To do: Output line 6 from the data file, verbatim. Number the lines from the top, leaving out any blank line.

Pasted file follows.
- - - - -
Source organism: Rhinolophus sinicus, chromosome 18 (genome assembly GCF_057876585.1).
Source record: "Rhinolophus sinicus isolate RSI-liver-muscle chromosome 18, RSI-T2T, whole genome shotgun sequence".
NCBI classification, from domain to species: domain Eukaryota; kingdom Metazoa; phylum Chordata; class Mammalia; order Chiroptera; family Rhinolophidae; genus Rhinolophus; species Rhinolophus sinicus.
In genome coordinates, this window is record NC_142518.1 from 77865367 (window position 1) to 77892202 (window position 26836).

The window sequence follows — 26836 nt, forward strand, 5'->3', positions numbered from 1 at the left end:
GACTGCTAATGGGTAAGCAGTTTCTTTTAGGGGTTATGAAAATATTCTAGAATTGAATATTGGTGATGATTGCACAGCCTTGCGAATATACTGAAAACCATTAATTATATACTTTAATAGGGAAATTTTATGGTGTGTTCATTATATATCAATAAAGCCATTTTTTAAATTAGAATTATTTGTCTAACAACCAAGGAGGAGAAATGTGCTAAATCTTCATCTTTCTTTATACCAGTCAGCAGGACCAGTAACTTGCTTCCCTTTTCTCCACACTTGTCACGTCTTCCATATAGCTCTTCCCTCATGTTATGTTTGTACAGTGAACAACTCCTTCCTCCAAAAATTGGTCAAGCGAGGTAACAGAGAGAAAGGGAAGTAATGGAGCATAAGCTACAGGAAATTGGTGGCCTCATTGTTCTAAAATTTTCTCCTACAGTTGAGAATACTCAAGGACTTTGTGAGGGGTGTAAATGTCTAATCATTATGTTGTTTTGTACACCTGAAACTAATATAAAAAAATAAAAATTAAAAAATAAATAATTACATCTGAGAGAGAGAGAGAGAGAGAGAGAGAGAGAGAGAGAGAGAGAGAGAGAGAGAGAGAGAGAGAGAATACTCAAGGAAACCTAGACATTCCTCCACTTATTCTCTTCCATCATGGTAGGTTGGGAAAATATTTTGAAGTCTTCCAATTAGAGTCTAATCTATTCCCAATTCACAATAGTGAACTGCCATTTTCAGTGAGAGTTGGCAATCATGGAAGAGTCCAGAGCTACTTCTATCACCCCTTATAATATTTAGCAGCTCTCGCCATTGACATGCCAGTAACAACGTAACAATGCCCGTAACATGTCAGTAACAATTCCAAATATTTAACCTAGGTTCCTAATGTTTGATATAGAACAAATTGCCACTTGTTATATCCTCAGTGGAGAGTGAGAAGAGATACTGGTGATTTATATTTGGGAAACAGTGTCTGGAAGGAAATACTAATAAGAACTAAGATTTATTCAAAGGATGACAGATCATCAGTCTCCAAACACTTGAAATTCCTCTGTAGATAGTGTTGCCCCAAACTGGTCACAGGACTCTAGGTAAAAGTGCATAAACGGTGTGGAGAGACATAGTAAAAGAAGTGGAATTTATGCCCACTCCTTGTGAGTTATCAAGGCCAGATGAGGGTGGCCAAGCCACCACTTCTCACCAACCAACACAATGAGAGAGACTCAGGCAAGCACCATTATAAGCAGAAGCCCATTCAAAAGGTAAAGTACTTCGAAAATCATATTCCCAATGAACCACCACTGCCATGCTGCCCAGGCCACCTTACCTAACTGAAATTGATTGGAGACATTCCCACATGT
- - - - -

GACTGCTAATGGGTAAGCAGTTTCTTTTAGGGGTTATGAAAATATTCTAGAATTGAATATTGGTGATGATTGCACAGCCTTGCGAATATACTGAAAACCATTAATTATATACTTTAATAGGGAAATTTTATGGTGTGTTCATTATATATCAATAAAGCCATTTTTTAAATTAGAATTATTTGTCTAACAACCAAGGAGGAGAAATGTGCTAAATCTTCATCTTTCTTTATACCAGTCAGCAGGACCAGTAACTTGCTTCCCTTTTCTCCACACTTGTCACGTCTTCCATATAGCTCTTCCCTCATGTTATGTTTGTACAGTGAACAACTCCTTCCTCCAAAAATTGGTCAAGCGAGGTAACAGAGAGAAAGGGAAGTAATGGAGCATAAGCTACAGGAAATTGGTGGCCTCATTGTTCTAAAATTTTCTCCTACAGTTGAGAATACTCAAGGACTTTGTGAGGGGTGTAAATGTCTAATCATTATGTTGTTTTGTACACCTGAAACTAATATAAAAAAATAAAAATTAAAAAATAAATAATTACATCTGAGAGAGAGAGAGAGAGAGAGAGAGAGAGAGAGAGAGAGAGAGAGAGAGAGAGAGAGAGAGAGAATACTCAAGGAAACCTAGACATTCCTCCACTTATTCTCTTCCATCATGGTAGGTTGGGAAAATATTTTGAAGTCTTCCAATTAGAGTCTAATCTATTCCCAATTCACAATAGTGAACTGCCATTTTCAGTGAGAGTTGGCAATCATGGAAGAGTCCAGAGCTACTTCTATCACCCCTTATAATATTTAGCAGCTCTCGCCATTGACATGCCAGTAACAACGTAACAATGCCCGTAACATGTCAGTAACAATTCCAAATATTTAACCTAGGTTCCTAATGTTTGATATAGAACAAATTGCCACTTGTTATATCCTCAGTGGAGAGTGAGAAGAGATACTGGTGATTTATATTTGGGAAACAGTGTCTGGAAGGAAATACTAATAAGAACTAAGATTTATTCAAAGGATGACAGATCATCAGTCTCCAAACACTTGAAATTCCTCTGTAGATAGTGTTGCCCCAAACTGGTCACAGGACTCTAGGTAAAAGTGCATAAACGGTGTGGAGAGACATAGTAAAAGAAGTGGAATTTATGCCCACTCCTTGTGAGTTATCAAGGCCAGATGAGGGTGGCCAAGCCACCACTTCTCACCAACCAACACAATGAGAGAGACTCAGGCAAGCACCATTATAAGCAGAAGCCCATTCAAAAGGTAAAGTACTTCGAAAATCATATTCCCAATGAACCACCACTGCCATGCTGCCCAGGCCACCTTACCTAACTGAAATTGATTGGAGACATTCCCACATGT